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Reconciling my Trans Identity with Gender Theory

samuel.terry's picture

The transgender identity has been widely used in theory to problematize the hegemonic gender order. The transgender subject is relegated to the deviant unintelligible—othered—in the hegemonic discourse specifically in regards to the regulation of sex/gender congruity.  In Undoing Gender Judith Butler argues that the abjection and exclusion of the trans* identity  serves to secure the socially constructed and discursively produced boundaries that signify the dualistic categories of gender. Furthermore, it is not just that transgender challenges signification, or the creation of meaning for gender, but also the embodiment of those identities—their corporal manifestations. For Butler, transgender identities exist within a feminist framework in that they collectively call into question the relation between signifiers of gender and sexed bodies. Thus, trans people are situated  at the center of the “new gender politics” about the viability of intelligibility (Butler 4).  However, intelligibility is not accepted as the object of  identity rather some theorists advocate that trans folks should represent the unintelligible—embracing the otherness that has marked them as deviant. Then there are transgender individuals, such as myself, who have to exist within and in some senses despite the dialectic.


In Son’s of the Movement Noble asserts that transgender offers the potential to “embody new possibilities for resistance” (74).  Transgender is marked not by the transitioning from one sexed position to another but the refusal to do so entirely. Rather, transgender folks, transmen in particular, graft new articulations of the body onto the old one wherein “one materialization is haunted by the other, as opposed to crossing or exiting” (84). Instead of becoming legible through conforming to the normative, trangender folks should occupy “permanent incoherence” (Noble, 15).  In this Noble is echoing Bornstein’s call for the gender outlaws. However, I would argue far from deconstructing hegemony Noble and Bornstein are privelgaing a particular type of trans* subject, a queered subject, one whose expression of gender is invested in destabilization. For Noble those transgender subjects who attempt intelligibility are proscribing to the “alibi of gender essence” promulgated by normalized power and the offering of false coherence by technological means. However, I wonder how can the hierarchy of intelligible and unintelligible bodies be disassembled when they continue to be conceptualized as the base for opposition.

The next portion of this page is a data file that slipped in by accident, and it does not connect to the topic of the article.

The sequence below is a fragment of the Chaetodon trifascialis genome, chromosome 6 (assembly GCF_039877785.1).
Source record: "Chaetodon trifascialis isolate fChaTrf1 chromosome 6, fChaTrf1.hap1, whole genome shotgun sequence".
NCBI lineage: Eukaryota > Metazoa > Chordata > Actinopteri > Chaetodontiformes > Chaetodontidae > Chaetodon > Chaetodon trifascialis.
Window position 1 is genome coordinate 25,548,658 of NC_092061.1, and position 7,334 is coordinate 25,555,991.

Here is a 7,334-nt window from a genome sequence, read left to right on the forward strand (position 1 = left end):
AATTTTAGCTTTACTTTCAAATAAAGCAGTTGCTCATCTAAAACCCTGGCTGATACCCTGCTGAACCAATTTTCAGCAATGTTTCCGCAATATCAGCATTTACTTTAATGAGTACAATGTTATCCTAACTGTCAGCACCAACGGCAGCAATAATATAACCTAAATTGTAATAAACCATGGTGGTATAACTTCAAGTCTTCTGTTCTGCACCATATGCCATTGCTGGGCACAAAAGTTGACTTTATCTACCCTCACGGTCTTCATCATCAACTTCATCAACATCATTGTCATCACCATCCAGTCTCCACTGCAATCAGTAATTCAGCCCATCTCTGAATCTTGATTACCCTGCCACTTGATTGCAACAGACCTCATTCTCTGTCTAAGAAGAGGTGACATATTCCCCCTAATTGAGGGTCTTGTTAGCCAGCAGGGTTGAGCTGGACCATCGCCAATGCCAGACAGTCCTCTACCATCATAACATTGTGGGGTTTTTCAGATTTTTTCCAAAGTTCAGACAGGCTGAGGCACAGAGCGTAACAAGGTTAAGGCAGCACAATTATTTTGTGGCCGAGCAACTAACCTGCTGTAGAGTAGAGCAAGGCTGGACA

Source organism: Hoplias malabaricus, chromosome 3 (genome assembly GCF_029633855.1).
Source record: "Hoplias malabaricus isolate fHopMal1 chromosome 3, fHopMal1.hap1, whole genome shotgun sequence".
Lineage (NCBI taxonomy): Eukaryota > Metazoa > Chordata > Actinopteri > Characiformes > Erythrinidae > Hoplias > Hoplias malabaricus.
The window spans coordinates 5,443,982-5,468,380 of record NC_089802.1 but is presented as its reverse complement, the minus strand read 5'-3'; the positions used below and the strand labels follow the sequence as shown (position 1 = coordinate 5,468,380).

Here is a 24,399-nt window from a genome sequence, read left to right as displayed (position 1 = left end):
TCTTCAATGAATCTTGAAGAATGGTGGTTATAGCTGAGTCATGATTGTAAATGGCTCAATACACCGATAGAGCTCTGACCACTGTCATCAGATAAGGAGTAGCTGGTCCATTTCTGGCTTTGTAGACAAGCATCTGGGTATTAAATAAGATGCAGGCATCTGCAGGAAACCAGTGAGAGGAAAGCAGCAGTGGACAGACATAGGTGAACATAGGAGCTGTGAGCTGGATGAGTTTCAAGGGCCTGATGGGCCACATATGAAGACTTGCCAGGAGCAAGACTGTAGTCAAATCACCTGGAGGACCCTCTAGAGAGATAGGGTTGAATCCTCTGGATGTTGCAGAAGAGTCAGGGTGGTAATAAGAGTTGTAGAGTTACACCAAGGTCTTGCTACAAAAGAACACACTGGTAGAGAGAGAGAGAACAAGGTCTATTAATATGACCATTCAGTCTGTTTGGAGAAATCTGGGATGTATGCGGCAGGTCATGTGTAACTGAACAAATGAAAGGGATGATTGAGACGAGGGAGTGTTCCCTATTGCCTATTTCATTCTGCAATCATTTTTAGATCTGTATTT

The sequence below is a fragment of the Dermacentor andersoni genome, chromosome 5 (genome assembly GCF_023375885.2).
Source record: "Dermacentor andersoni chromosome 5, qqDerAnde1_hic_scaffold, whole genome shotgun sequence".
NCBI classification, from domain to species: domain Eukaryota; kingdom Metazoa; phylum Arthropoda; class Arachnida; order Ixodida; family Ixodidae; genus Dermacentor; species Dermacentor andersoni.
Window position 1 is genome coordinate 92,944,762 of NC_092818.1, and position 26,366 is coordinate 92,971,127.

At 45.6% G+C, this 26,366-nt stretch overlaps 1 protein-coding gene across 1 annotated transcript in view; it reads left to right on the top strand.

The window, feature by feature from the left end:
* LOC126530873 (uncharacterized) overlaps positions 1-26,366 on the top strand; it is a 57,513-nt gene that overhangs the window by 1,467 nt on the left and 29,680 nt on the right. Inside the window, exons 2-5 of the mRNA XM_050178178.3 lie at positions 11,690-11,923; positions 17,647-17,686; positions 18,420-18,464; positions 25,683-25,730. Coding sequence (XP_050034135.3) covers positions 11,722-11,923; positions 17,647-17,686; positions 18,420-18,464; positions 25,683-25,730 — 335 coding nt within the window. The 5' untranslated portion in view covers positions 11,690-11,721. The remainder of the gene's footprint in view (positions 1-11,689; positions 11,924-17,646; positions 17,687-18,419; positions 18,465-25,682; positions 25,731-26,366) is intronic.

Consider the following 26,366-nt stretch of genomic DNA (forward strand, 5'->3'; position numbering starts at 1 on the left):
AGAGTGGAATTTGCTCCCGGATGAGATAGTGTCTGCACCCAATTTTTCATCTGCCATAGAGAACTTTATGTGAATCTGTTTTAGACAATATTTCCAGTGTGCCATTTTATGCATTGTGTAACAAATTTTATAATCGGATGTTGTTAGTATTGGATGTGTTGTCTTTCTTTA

It would follow that the opposition to incoherence for trans folks is calling for assimilation in the constituted normative order and a continued abjection of the other other. In Bodies that Matter this is exactly what Butler rejects. Rather than advocating for the proliferation of coherent identity positions promoted by identity politics an effort must be made to expose the “fictions of an imperialist humanism that works through unmarked privilege” (Butler 118). Rather, what is suggested for is a more nuanced understanding of all persons relation to the structuring norms of gender.  No gender expression renders the subject totally coherent or intelligible. Rather psychic complexity requires an ethics of recognition. Butler writes “the effort to enforce the boundaries of what will be regarded as real requires stalling what is contingent, frail open to fundamental transformation in the gendered order of things” (35).   Thus, we abject non-normative embodiments of gender not because of their otherness and unfamiliarity, but because they force us to recognize the permeability and otherness within normative gender embodiments itself.


However feminist thought can lose something intrinsic to trans folk in over-simplification and solidarity.  In FTM: Female-to-Male Transsexuals in Society Aaron Devor writes, “that most of the issues confronted by transsexual persons are neither theoretically nor practically distinct from those of other members of society and that gender and sex dysphorias and gender fluidity are a part of all of our lives”  (xxvii). To argue that it is simply a matter of degrees is to deny the specificity of the transgender identity and the internal conflict maybe not itself a predisposition but often experienced by trans* folks like me.